e you, for heaven, too, is wide,--searching under the battle smoke to find a lost face left to be unknown, bending to bind up a broken frame made in God's image, or skillfully, as divinely taught, fashioning the knot to check an artery's out-rushing life, nay, even pressing tender fingers over it till what you deemed better help could come; to catch a dying message, or breathe a passing prayer, or perchance no more than give a cup of water to men now of God's little ones, --so done unto his Christ! You in my soul I see, faithful watcher by my cotside long days and nights together through the delirium of mortal anguish,--steadfast, calm, and sweet as eternal love. We pass now quickly from each other's sight; but I know full well that where beyond these passing scenes you shall be, there will be heaven! But now we come opposite the reviewing stand. Here are the President, his Cabinet, ambassadors and ministers of foreign lands, generals, governors, judges, high officers of the
The Annals of the Civil War Written by Leading Participants North and South (ed. Alexander Kelly McClure), The Morale of General Lee's army. (search)
stian. Colonel Baylor joined in with the fervor of one who had but recently felt the preciousness of a new-born faith in Christ, and it was a solemn and impressive scene to all. In the great battle which followed, the next day, Colonel Baylor, with powder, I tried, with an earnestness I have rarely, if ever, commanded, to tell them the story of the Cross — to hold up Christ as the way, the truth, and the life ; and I remember that there were quite a number who, at the close of the service, sigthe four years of its existence, at least fifteen thousand soldiers — of the Army of Northern Virginia professed faith in Christ, and that these professions were as genuine and as lasting as those of any of the churches at home. These statistics tle of the Wilderness, and unable to speak, wrote in my note-book this sentence: I am suffering very much; but I trust in Christ, and am perfectly resigned to His will. I am ready still to serve Him on earth, or to go up higher, just as He may see f
Fitzhugh Lee, General Lee, Chapter 1: ancestry. (search)
Deliverer of the Civilized World. Alexander, Hannibal, and Caesar, among the ancients; Marlborough, Eugene, Turenne, and Frederick, among the moderns, opened their arms to receive him as a brother in glory. Again he tells him that Thales, Pittacus, and others in Greece taught the doctrine of morality almost in our very words, Do unto others as you would they should do unto you, and directs his.son's attention to the fact that the beautiful Arab couplet, written three centuries before Christ, announced the duty of every good man, even in the moment of destruction, not only to forgive, but to benefit the destroyer, as the sandal tree, in the instant of its overthrow, sheds perfume on the axe that fells it. The principles sought to be inculcated in these admirable letters will be found running through their lives, lodged firmly in their characters, and their constant reappearance in the life of one of them is an evidence of the impression made. At the expiration of nearly fiv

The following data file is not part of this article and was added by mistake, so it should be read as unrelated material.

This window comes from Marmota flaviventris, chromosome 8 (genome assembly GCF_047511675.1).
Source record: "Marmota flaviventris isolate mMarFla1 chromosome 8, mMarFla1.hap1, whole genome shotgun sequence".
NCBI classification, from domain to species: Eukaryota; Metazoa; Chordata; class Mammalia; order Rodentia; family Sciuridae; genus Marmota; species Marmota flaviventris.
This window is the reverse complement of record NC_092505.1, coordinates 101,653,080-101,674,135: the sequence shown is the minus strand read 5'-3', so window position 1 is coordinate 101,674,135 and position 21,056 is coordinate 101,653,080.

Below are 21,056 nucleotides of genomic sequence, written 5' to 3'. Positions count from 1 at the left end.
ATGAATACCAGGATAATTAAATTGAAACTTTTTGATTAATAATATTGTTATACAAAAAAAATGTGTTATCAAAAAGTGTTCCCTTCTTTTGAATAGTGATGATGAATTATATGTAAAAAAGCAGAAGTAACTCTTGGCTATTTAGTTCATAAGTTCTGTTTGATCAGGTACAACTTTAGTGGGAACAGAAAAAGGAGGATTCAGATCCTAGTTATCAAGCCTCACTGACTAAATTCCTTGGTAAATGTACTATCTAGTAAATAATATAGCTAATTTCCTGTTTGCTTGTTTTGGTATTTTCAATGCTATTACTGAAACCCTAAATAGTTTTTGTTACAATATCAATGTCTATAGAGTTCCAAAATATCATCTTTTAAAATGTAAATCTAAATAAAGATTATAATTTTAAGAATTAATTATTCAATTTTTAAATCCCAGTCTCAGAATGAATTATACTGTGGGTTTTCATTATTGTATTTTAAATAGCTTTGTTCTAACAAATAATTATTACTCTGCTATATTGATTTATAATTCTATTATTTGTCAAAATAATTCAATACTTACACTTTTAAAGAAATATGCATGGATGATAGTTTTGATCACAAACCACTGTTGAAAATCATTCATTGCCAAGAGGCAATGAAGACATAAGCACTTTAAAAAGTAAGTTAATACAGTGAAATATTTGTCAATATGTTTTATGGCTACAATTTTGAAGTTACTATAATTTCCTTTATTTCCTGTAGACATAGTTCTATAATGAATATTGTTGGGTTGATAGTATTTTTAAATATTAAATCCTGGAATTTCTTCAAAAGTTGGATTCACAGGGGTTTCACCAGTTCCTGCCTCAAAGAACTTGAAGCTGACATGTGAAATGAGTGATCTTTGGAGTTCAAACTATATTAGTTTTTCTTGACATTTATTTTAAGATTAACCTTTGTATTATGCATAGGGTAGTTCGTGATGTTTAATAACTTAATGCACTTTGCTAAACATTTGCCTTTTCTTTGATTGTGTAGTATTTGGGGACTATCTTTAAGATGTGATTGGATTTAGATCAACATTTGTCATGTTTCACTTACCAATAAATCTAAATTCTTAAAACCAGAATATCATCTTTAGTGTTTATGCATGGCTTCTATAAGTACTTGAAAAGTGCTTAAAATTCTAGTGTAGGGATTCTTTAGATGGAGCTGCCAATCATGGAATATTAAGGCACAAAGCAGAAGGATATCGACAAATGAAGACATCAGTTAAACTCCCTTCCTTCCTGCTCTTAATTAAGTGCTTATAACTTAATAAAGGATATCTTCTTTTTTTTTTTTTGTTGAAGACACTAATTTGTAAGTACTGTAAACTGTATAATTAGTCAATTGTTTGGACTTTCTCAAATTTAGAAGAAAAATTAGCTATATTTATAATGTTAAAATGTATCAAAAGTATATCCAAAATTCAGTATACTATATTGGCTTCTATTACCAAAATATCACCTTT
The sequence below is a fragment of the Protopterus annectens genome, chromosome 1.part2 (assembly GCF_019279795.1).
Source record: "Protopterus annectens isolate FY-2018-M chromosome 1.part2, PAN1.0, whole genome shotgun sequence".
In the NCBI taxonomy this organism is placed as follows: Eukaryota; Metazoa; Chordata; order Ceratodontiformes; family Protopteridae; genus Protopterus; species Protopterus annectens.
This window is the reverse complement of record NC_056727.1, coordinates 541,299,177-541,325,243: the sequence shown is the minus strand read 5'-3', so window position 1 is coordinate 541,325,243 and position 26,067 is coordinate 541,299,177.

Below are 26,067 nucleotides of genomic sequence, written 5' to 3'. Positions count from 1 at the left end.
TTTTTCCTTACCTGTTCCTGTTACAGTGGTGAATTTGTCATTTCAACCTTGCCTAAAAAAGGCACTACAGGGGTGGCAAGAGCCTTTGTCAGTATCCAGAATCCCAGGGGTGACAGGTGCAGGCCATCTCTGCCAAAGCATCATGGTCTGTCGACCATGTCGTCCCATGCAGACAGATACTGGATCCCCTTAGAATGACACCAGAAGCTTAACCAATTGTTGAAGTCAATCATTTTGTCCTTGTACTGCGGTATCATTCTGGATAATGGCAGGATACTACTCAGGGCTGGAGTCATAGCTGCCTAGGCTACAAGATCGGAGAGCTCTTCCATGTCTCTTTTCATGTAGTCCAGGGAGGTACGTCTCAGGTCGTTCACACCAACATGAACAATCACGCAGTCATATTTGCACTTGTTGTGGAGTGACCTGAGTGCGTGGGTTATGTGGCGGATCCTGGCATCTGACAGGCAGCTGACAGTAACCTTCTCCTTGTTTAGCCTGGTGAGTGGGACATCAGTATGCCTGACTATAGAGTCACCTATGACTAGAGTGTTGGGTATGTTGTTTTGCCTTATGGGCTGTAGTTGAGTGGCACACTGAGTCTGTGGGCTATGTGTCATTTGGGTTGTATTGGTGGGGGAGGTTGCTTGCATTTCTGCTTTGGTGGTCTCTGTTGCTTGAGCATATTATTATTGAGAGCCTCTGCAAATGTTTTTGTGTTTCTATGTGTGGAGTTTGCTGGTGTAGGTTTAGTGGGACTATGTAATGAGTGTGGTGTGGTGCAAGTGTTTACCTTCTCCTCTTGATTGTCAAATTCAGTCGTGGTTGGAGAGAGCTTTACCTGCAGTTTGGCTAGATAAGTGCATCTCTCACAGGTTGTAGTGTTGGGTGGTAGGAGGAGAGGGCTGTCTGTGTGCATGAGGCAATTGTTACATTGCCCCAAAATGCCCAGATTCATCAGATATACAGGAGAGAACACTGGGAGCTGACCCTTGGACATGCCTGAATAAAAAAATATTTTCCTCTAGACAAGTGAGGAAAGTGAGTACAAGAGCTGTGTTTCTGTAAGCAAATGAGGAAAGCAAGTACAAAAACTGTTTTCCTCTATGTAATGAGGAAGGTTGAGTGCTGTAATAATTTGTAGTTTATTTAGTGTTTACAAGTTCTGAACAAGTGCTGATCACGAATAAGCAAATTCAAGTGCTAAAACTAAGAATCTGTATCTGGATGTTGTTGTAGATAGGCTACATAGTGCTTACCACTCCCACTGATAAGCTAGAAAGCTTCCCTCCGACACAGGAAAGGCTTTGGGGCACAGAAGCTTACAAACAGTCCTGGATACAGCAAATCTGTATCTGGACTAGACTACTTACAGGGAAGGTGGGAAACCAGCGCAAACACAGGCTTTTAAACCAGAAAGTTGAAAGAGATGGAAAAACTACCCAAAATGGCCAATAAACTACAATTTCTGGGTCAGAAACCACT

these leaders in treason were professed Christians. But, through the power of prayer, came a satisfying answer to my questioning fear. I felt that the Lord Omnipotent was just — that his grace and gospel were for the poor and the oppressed. I remembered the day when the Saviour appeared to me-when denser, darker prisonbands were sundered. Then old things passed away. Then came the strength to believe and trust in a Higher Power--an Infinite Deliverer. Remembering when the Friendly voice had spoken to my troubled heart, Peace, be still, even in prison, and hated of men for Christ's and country's sake, I could exclaim: Faith of our fathers, living still, In spite of dungeon, fire, and sword; Oh! how our hearts beat high with joy Where'er we hear that glorious word! Faith of our fathers! holy faith I We will be true to thee till death! Though a prisoner of war, a soldier can be a Christian. He realizes in trial and trouble that the Judge of all the earth does right
criminal to the Saviour who blessed the dying thief on Calvary. But all his instructions and persuasions seemed alike in vain. The stoic prisoner remained hardhearted and unmoved. I asked and obtained permission from the keeper to speak a few words to the man so soon to die. The conditions on which I obtained the favor were that my instructions should be given in the keeper's presence. Looking through the iron bars at my sinful but unfortunate auditor, I said, Do you believe that Christ died for all? I don't know, massa, he replied. Well, you know something about the Bible, don't you? No, massa. Have you never heard the Gospel preached? Yes, massa, I used to hear old parson Cooper preach, and I guess dat was what he preached about? Can you read? No, massa. Did you ever pray? No, massa. I'se heard folks a-prayin‘. My massa never prayed like dis nigga, --referring to the visitor who had been praying with him in the cell. Well, my dear fellow,
btaining any relief. Before I lay down for the night, however, I comforted myself with joining my comrade in singing those beautiful lines- From every stormy wind that blows, And every swelling tide of woes, There is a calm, a safe retreat; 'Tis found beneath the mercy-seat. God's blessing made us happy, and we could exclaim with faith, These chains will not always hold us here. How insignificant were our sufferings when compared to those which had been endured by the followers of Christ in ancient times! Again, while on our wretched couches, we sang: My days are gliding swiftly by, And I, a pilgrim stranger, Would not detain them as they fly- These hours of toil and danger. The next day I penned a letter to Major Rylander, exhorting him, if he had any fear of God before his eyes, or any spark of humanity in his breast, to have me released from my miserable cell, though it were to take me to execution. I committed it to the care of a negro, who was to convey it to
1 2 3 4 5 6 ...